Australasian Grand Circuit
Stories:  Pacers 2002/2003 Season
Leg 2Canterbury Draught New Zealand Cup   2002/2003Results   Points
             12/11/2002  Addington, Christchurch, NZ  3200m  Standing Start  $NZ349,934
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For most of us who indulge in the fields of dreams, and there is always a great deal of dreaming being done around the racing of horses, there are certain races that usually capture the ultimate dream.

In Australia, the open class racing for dreamers can be narrowed down to three -- the Inter Dominion Championship, the A.G. Hunter Cup, or the Miracle Mile. For New Zealanders, it all comes down to the one event – the New Zealand Cup. This is a day that outshines the biggest thoroughbred events in that country. It is the only Kiwi day where the crowds turn it into a carnival, like a mini-Melbourne Cup Day.

There was a time many years ago when the leading Australian pacers would cross the Tasman to contest New Zealand’s biggest race. On many an occasion an Aussie performer would bring back the bacon. The situation changed down through the years as more and more rich events were added to the Australian racing calendar. Double Identity was a last-minute nomination. Connections were toying with the idea of seeing how it handled the first time in a plane with the Inter Dominion the following March in mind. The gelding did not make the trip to Christchurch.

It is extremely difficult for clubs to program major events without there being some clashing of dates. This situation has improved considerably since the Grand Circuit came into being. Australia’s major provincial race, the 3200m Kilmore Cup, has traditionally been held in the last week of October, making it difficult for one outstanding stayer to contest it and then go across for the New Zealand Cup.

Dennis Wilson, a horseman with a passion for contesting both races, has done it with two talented pacers. With the retirement of Atitagain NZ with whom he campaigned in the Kiwi’s biggest annual race, Wilson preferred to concentrate on the Kilmore Cup with the stable’s new No 1 pacer – Seelster Sam NZ. This stable had won the Kilmore Cup in 1991 with Generator, then Zyuganov Leis in 2000. Seelster Sam NZ might not have had the depth of Atitagain NZ, but the horse had finished third in the previous two-mile A.G. Hunter Cup behind Safe And Sound and Shakamaker, form not to be sneezed at.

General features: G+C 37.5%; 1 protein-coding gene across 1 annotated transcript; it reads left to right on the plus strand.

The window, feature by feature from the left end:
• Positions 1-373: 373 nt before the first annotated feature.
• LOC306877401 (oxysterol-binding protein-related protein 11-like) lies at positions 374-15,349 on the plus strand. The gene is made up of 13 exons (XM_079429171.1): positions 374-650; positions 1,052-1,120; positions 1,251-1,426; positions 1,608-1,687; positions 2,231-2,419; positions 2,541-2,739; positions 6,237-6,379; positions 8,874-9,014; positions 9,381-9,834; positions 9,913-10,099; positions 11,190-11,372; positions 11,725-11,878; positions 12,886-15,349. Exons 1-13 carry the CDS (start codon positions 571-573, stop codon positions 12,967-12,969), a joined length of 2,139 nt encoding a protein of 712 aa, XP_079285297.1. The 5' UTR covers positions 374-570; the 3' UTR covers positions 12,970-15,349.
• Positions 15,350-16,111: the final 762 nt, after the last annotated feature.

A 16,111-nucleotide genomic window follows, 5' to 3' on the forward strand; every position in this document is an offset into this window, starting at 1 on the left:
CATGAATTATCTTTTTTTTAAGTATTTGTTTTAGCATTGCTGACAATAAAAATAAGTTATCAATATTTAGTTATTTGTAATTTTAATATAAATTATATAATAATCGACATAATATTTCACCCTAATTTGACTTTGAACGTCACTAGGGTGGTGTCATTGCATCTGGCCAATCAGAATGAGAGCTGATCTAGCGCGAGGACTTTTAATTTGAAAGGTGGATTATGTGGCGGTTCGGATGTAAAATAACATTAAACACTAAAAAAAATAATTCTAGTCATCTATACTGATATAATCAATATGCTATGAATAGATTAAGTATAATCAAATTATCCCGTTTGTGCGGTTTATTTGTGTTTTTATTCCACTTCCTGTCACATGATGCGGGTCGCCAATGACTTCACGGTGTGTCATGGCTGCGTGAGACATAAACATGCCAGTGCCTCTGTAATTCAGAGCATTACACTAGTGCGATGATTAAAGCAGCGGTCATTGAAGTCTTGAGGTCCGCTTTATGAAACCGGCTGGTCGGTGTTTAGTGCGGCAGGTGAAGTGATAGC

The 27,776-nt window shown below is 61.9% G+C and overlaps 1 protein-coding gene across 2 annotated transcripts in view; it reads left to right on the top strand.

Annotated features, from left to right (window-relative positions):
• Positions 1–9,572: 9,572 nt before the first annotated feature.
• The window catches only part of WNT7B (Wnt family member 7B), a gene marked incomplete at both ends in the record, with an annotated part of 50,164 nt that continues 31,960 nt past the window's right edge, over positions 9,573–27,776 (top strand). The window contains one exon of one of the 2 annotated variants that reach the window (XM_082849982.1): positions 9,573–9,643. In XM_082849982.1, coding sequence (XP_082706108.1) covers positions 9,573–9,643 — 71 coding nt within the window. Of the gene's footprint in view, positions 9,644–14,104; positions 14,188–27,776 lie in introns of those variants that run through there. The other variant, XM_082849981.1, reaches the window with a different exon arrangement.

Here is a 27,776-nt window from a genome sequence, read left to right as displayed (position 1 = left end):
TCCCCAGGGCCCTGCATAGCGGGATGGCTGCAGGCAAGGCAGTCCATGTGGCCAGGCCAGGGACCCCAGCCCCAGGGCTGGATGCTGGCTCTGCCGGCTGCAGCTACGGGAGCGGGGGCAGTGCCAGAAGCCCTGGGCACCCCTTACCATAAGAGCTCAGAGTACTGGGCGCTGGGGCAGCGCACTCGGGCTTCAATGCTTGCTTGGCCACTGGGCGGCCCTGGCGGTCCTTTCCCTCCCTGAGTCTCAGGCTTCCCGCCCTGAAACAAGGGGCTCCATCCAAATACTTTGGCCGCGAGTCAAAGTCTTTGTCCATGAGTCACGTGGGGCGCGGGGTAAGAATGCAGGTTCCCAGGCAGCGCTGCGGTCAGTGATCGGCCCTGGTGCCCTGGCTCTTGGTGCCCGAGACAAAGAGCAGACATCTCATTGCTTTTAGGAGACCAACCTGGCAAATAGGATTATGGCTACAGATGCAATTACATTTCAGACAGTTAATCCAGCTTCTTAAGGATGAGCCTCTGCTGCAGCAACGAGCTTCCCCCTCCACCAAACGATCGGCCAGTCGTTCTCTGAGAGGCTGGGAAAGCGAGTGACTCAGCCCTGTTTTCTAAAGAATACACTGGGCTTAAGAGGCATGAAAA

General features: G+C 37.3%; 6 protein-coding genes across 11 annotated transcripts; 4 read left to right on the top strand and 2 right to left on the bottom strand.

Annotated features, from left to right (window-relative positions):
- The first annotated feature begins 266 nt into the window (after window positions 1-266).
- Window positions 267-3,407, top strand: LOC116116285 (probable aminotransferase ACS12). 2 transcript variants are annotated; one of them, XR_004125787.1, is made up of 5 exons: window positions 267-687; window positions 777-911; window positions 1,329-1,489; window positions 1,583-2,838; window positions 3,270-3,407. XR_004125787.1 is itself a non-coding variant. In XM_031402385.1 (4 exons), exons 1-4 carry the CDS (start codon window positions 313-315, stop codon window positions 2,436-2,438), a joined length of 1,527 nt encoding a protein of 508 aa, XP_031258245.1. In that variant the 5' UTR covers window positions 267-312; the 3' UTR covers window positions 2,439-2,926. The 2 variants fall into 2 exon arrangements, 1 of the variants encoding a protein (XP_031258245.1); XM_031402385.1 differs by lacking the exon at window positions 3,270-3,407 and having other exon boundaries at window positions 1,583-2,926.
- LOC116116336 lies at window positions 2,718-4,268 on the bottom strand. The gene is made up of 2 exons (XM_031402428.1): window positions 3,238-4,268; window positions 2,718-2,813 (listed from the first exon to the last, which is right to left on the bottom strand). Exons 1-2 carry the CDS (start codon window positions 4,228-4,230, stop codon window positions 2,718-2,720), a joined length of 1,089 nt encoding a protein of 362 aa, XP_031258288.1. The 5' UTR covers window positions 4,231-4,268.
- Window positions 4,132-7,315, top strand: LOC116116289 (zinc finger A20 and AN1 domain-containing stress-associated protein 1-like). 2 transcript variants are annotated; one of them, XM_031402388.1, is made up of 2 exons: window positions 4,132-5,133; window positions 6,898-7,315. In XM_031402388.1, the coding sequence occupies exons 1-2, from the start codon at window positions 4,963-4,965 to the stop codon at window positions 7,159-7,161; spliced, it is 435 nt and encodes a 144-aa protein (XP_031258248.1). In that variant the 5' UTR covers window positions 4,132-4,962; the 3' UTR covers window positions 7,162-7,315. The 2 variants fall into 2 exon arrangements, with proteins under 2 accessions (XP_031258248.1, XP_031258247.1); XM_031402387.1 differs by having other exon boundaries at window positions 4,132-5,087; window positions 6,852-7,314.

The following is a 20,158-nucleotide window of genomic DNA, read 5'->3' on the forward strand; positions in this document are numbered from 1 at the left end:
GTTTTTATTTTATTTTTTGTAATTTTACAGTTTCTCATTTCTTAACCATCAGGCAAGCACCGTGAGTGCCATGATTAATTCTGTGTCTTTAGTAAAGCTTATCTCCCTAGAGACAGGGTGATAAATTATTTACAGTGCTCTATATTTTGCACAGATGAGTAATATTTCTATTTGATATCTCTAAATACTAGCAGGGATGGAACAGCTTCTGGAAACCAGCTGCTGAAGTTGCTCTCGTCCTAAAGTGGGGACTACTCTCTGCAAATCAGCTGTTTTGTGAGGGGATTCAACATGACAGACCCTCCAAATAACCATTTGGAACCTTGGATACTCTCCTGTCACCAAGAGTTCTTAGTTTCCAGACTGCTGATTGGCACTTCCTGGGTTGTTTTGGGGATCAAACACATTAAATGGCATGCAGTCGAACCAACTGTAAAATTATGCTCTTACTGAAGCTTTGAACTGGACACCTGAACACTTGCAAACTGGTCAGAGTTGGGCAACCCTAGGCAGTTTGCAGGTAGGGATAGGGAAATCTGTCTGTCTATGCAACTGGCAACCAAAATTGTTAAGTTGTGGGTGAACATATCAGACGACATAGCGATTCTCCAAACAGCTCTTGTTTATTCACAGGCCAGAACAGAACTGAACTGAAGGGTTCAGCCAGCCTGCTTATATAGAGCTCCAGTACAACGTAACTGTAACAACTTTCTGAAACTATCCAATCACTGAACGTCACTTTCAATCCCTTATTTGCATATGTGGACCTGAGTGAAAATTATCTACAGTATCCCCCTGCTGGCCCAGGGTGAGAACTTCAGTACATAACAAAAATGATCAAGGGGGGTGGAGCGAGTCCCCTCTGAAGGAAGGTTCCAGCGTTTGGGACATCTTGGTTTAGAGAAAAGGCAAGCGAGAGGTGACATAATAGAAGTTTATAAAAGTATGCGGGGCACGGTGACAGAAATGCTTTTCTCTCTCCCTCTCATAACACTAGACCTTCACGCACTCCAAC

Gracious Knight NZ

Wilson, and the several other interstate stables contesting this latest Kilmore Cup, failed to have a major say in the distribution of the $70,000. The day belonged to popular Terang horseman Neville Clarke, steering Western Light to a good win. The previous biggest victory by this pacer was the previous season’s Queensland Winter Cup when a broken wrist had cost the trainer the winning drive. Clarke had handed the reins to Matthew Gath, son of Brian, who did not let him down. Immediately after his Kilmore Cup win, Clarke said he would use some of his winnings to take Western Light across to Christchurch for the Inter Dominion in March.

Australians have much respect for the leading Kiwi trainers, the Purdon brothers, Barry and Mark. Both have won numerous major events in Sydney and Melbourne. This latest season it had earlier been expected that Mark would dominate major races as few horsemen ever have in New Zealand.

An extraordinary run of bad luck would rock the Mark Purdon stables. The previous season’s top Kiwi youngsters, Light And Sound NZ and Jack Cade NZ, suffered injuries that sent them to the spelling paddocks for some months. When selecting which of his two outstanding hopes to drive in the New Zealand Cup, Mark plugged for Cool Hand Luke NZ ahead of the highly promising Young Rufus NZ. Anthony Butt was made a firm engagement to drive Young Rufus NZ in the Group One races there. Soon after this, Cool Hand Luke NZ broke down so badly that the horse was retired. (Further bad news was waiting down the track for the younger Purdon. After winning the trot on New Zealand Cup Day with the Melbourne-owned Waihemo Hanger NZ, this horse would also break down.)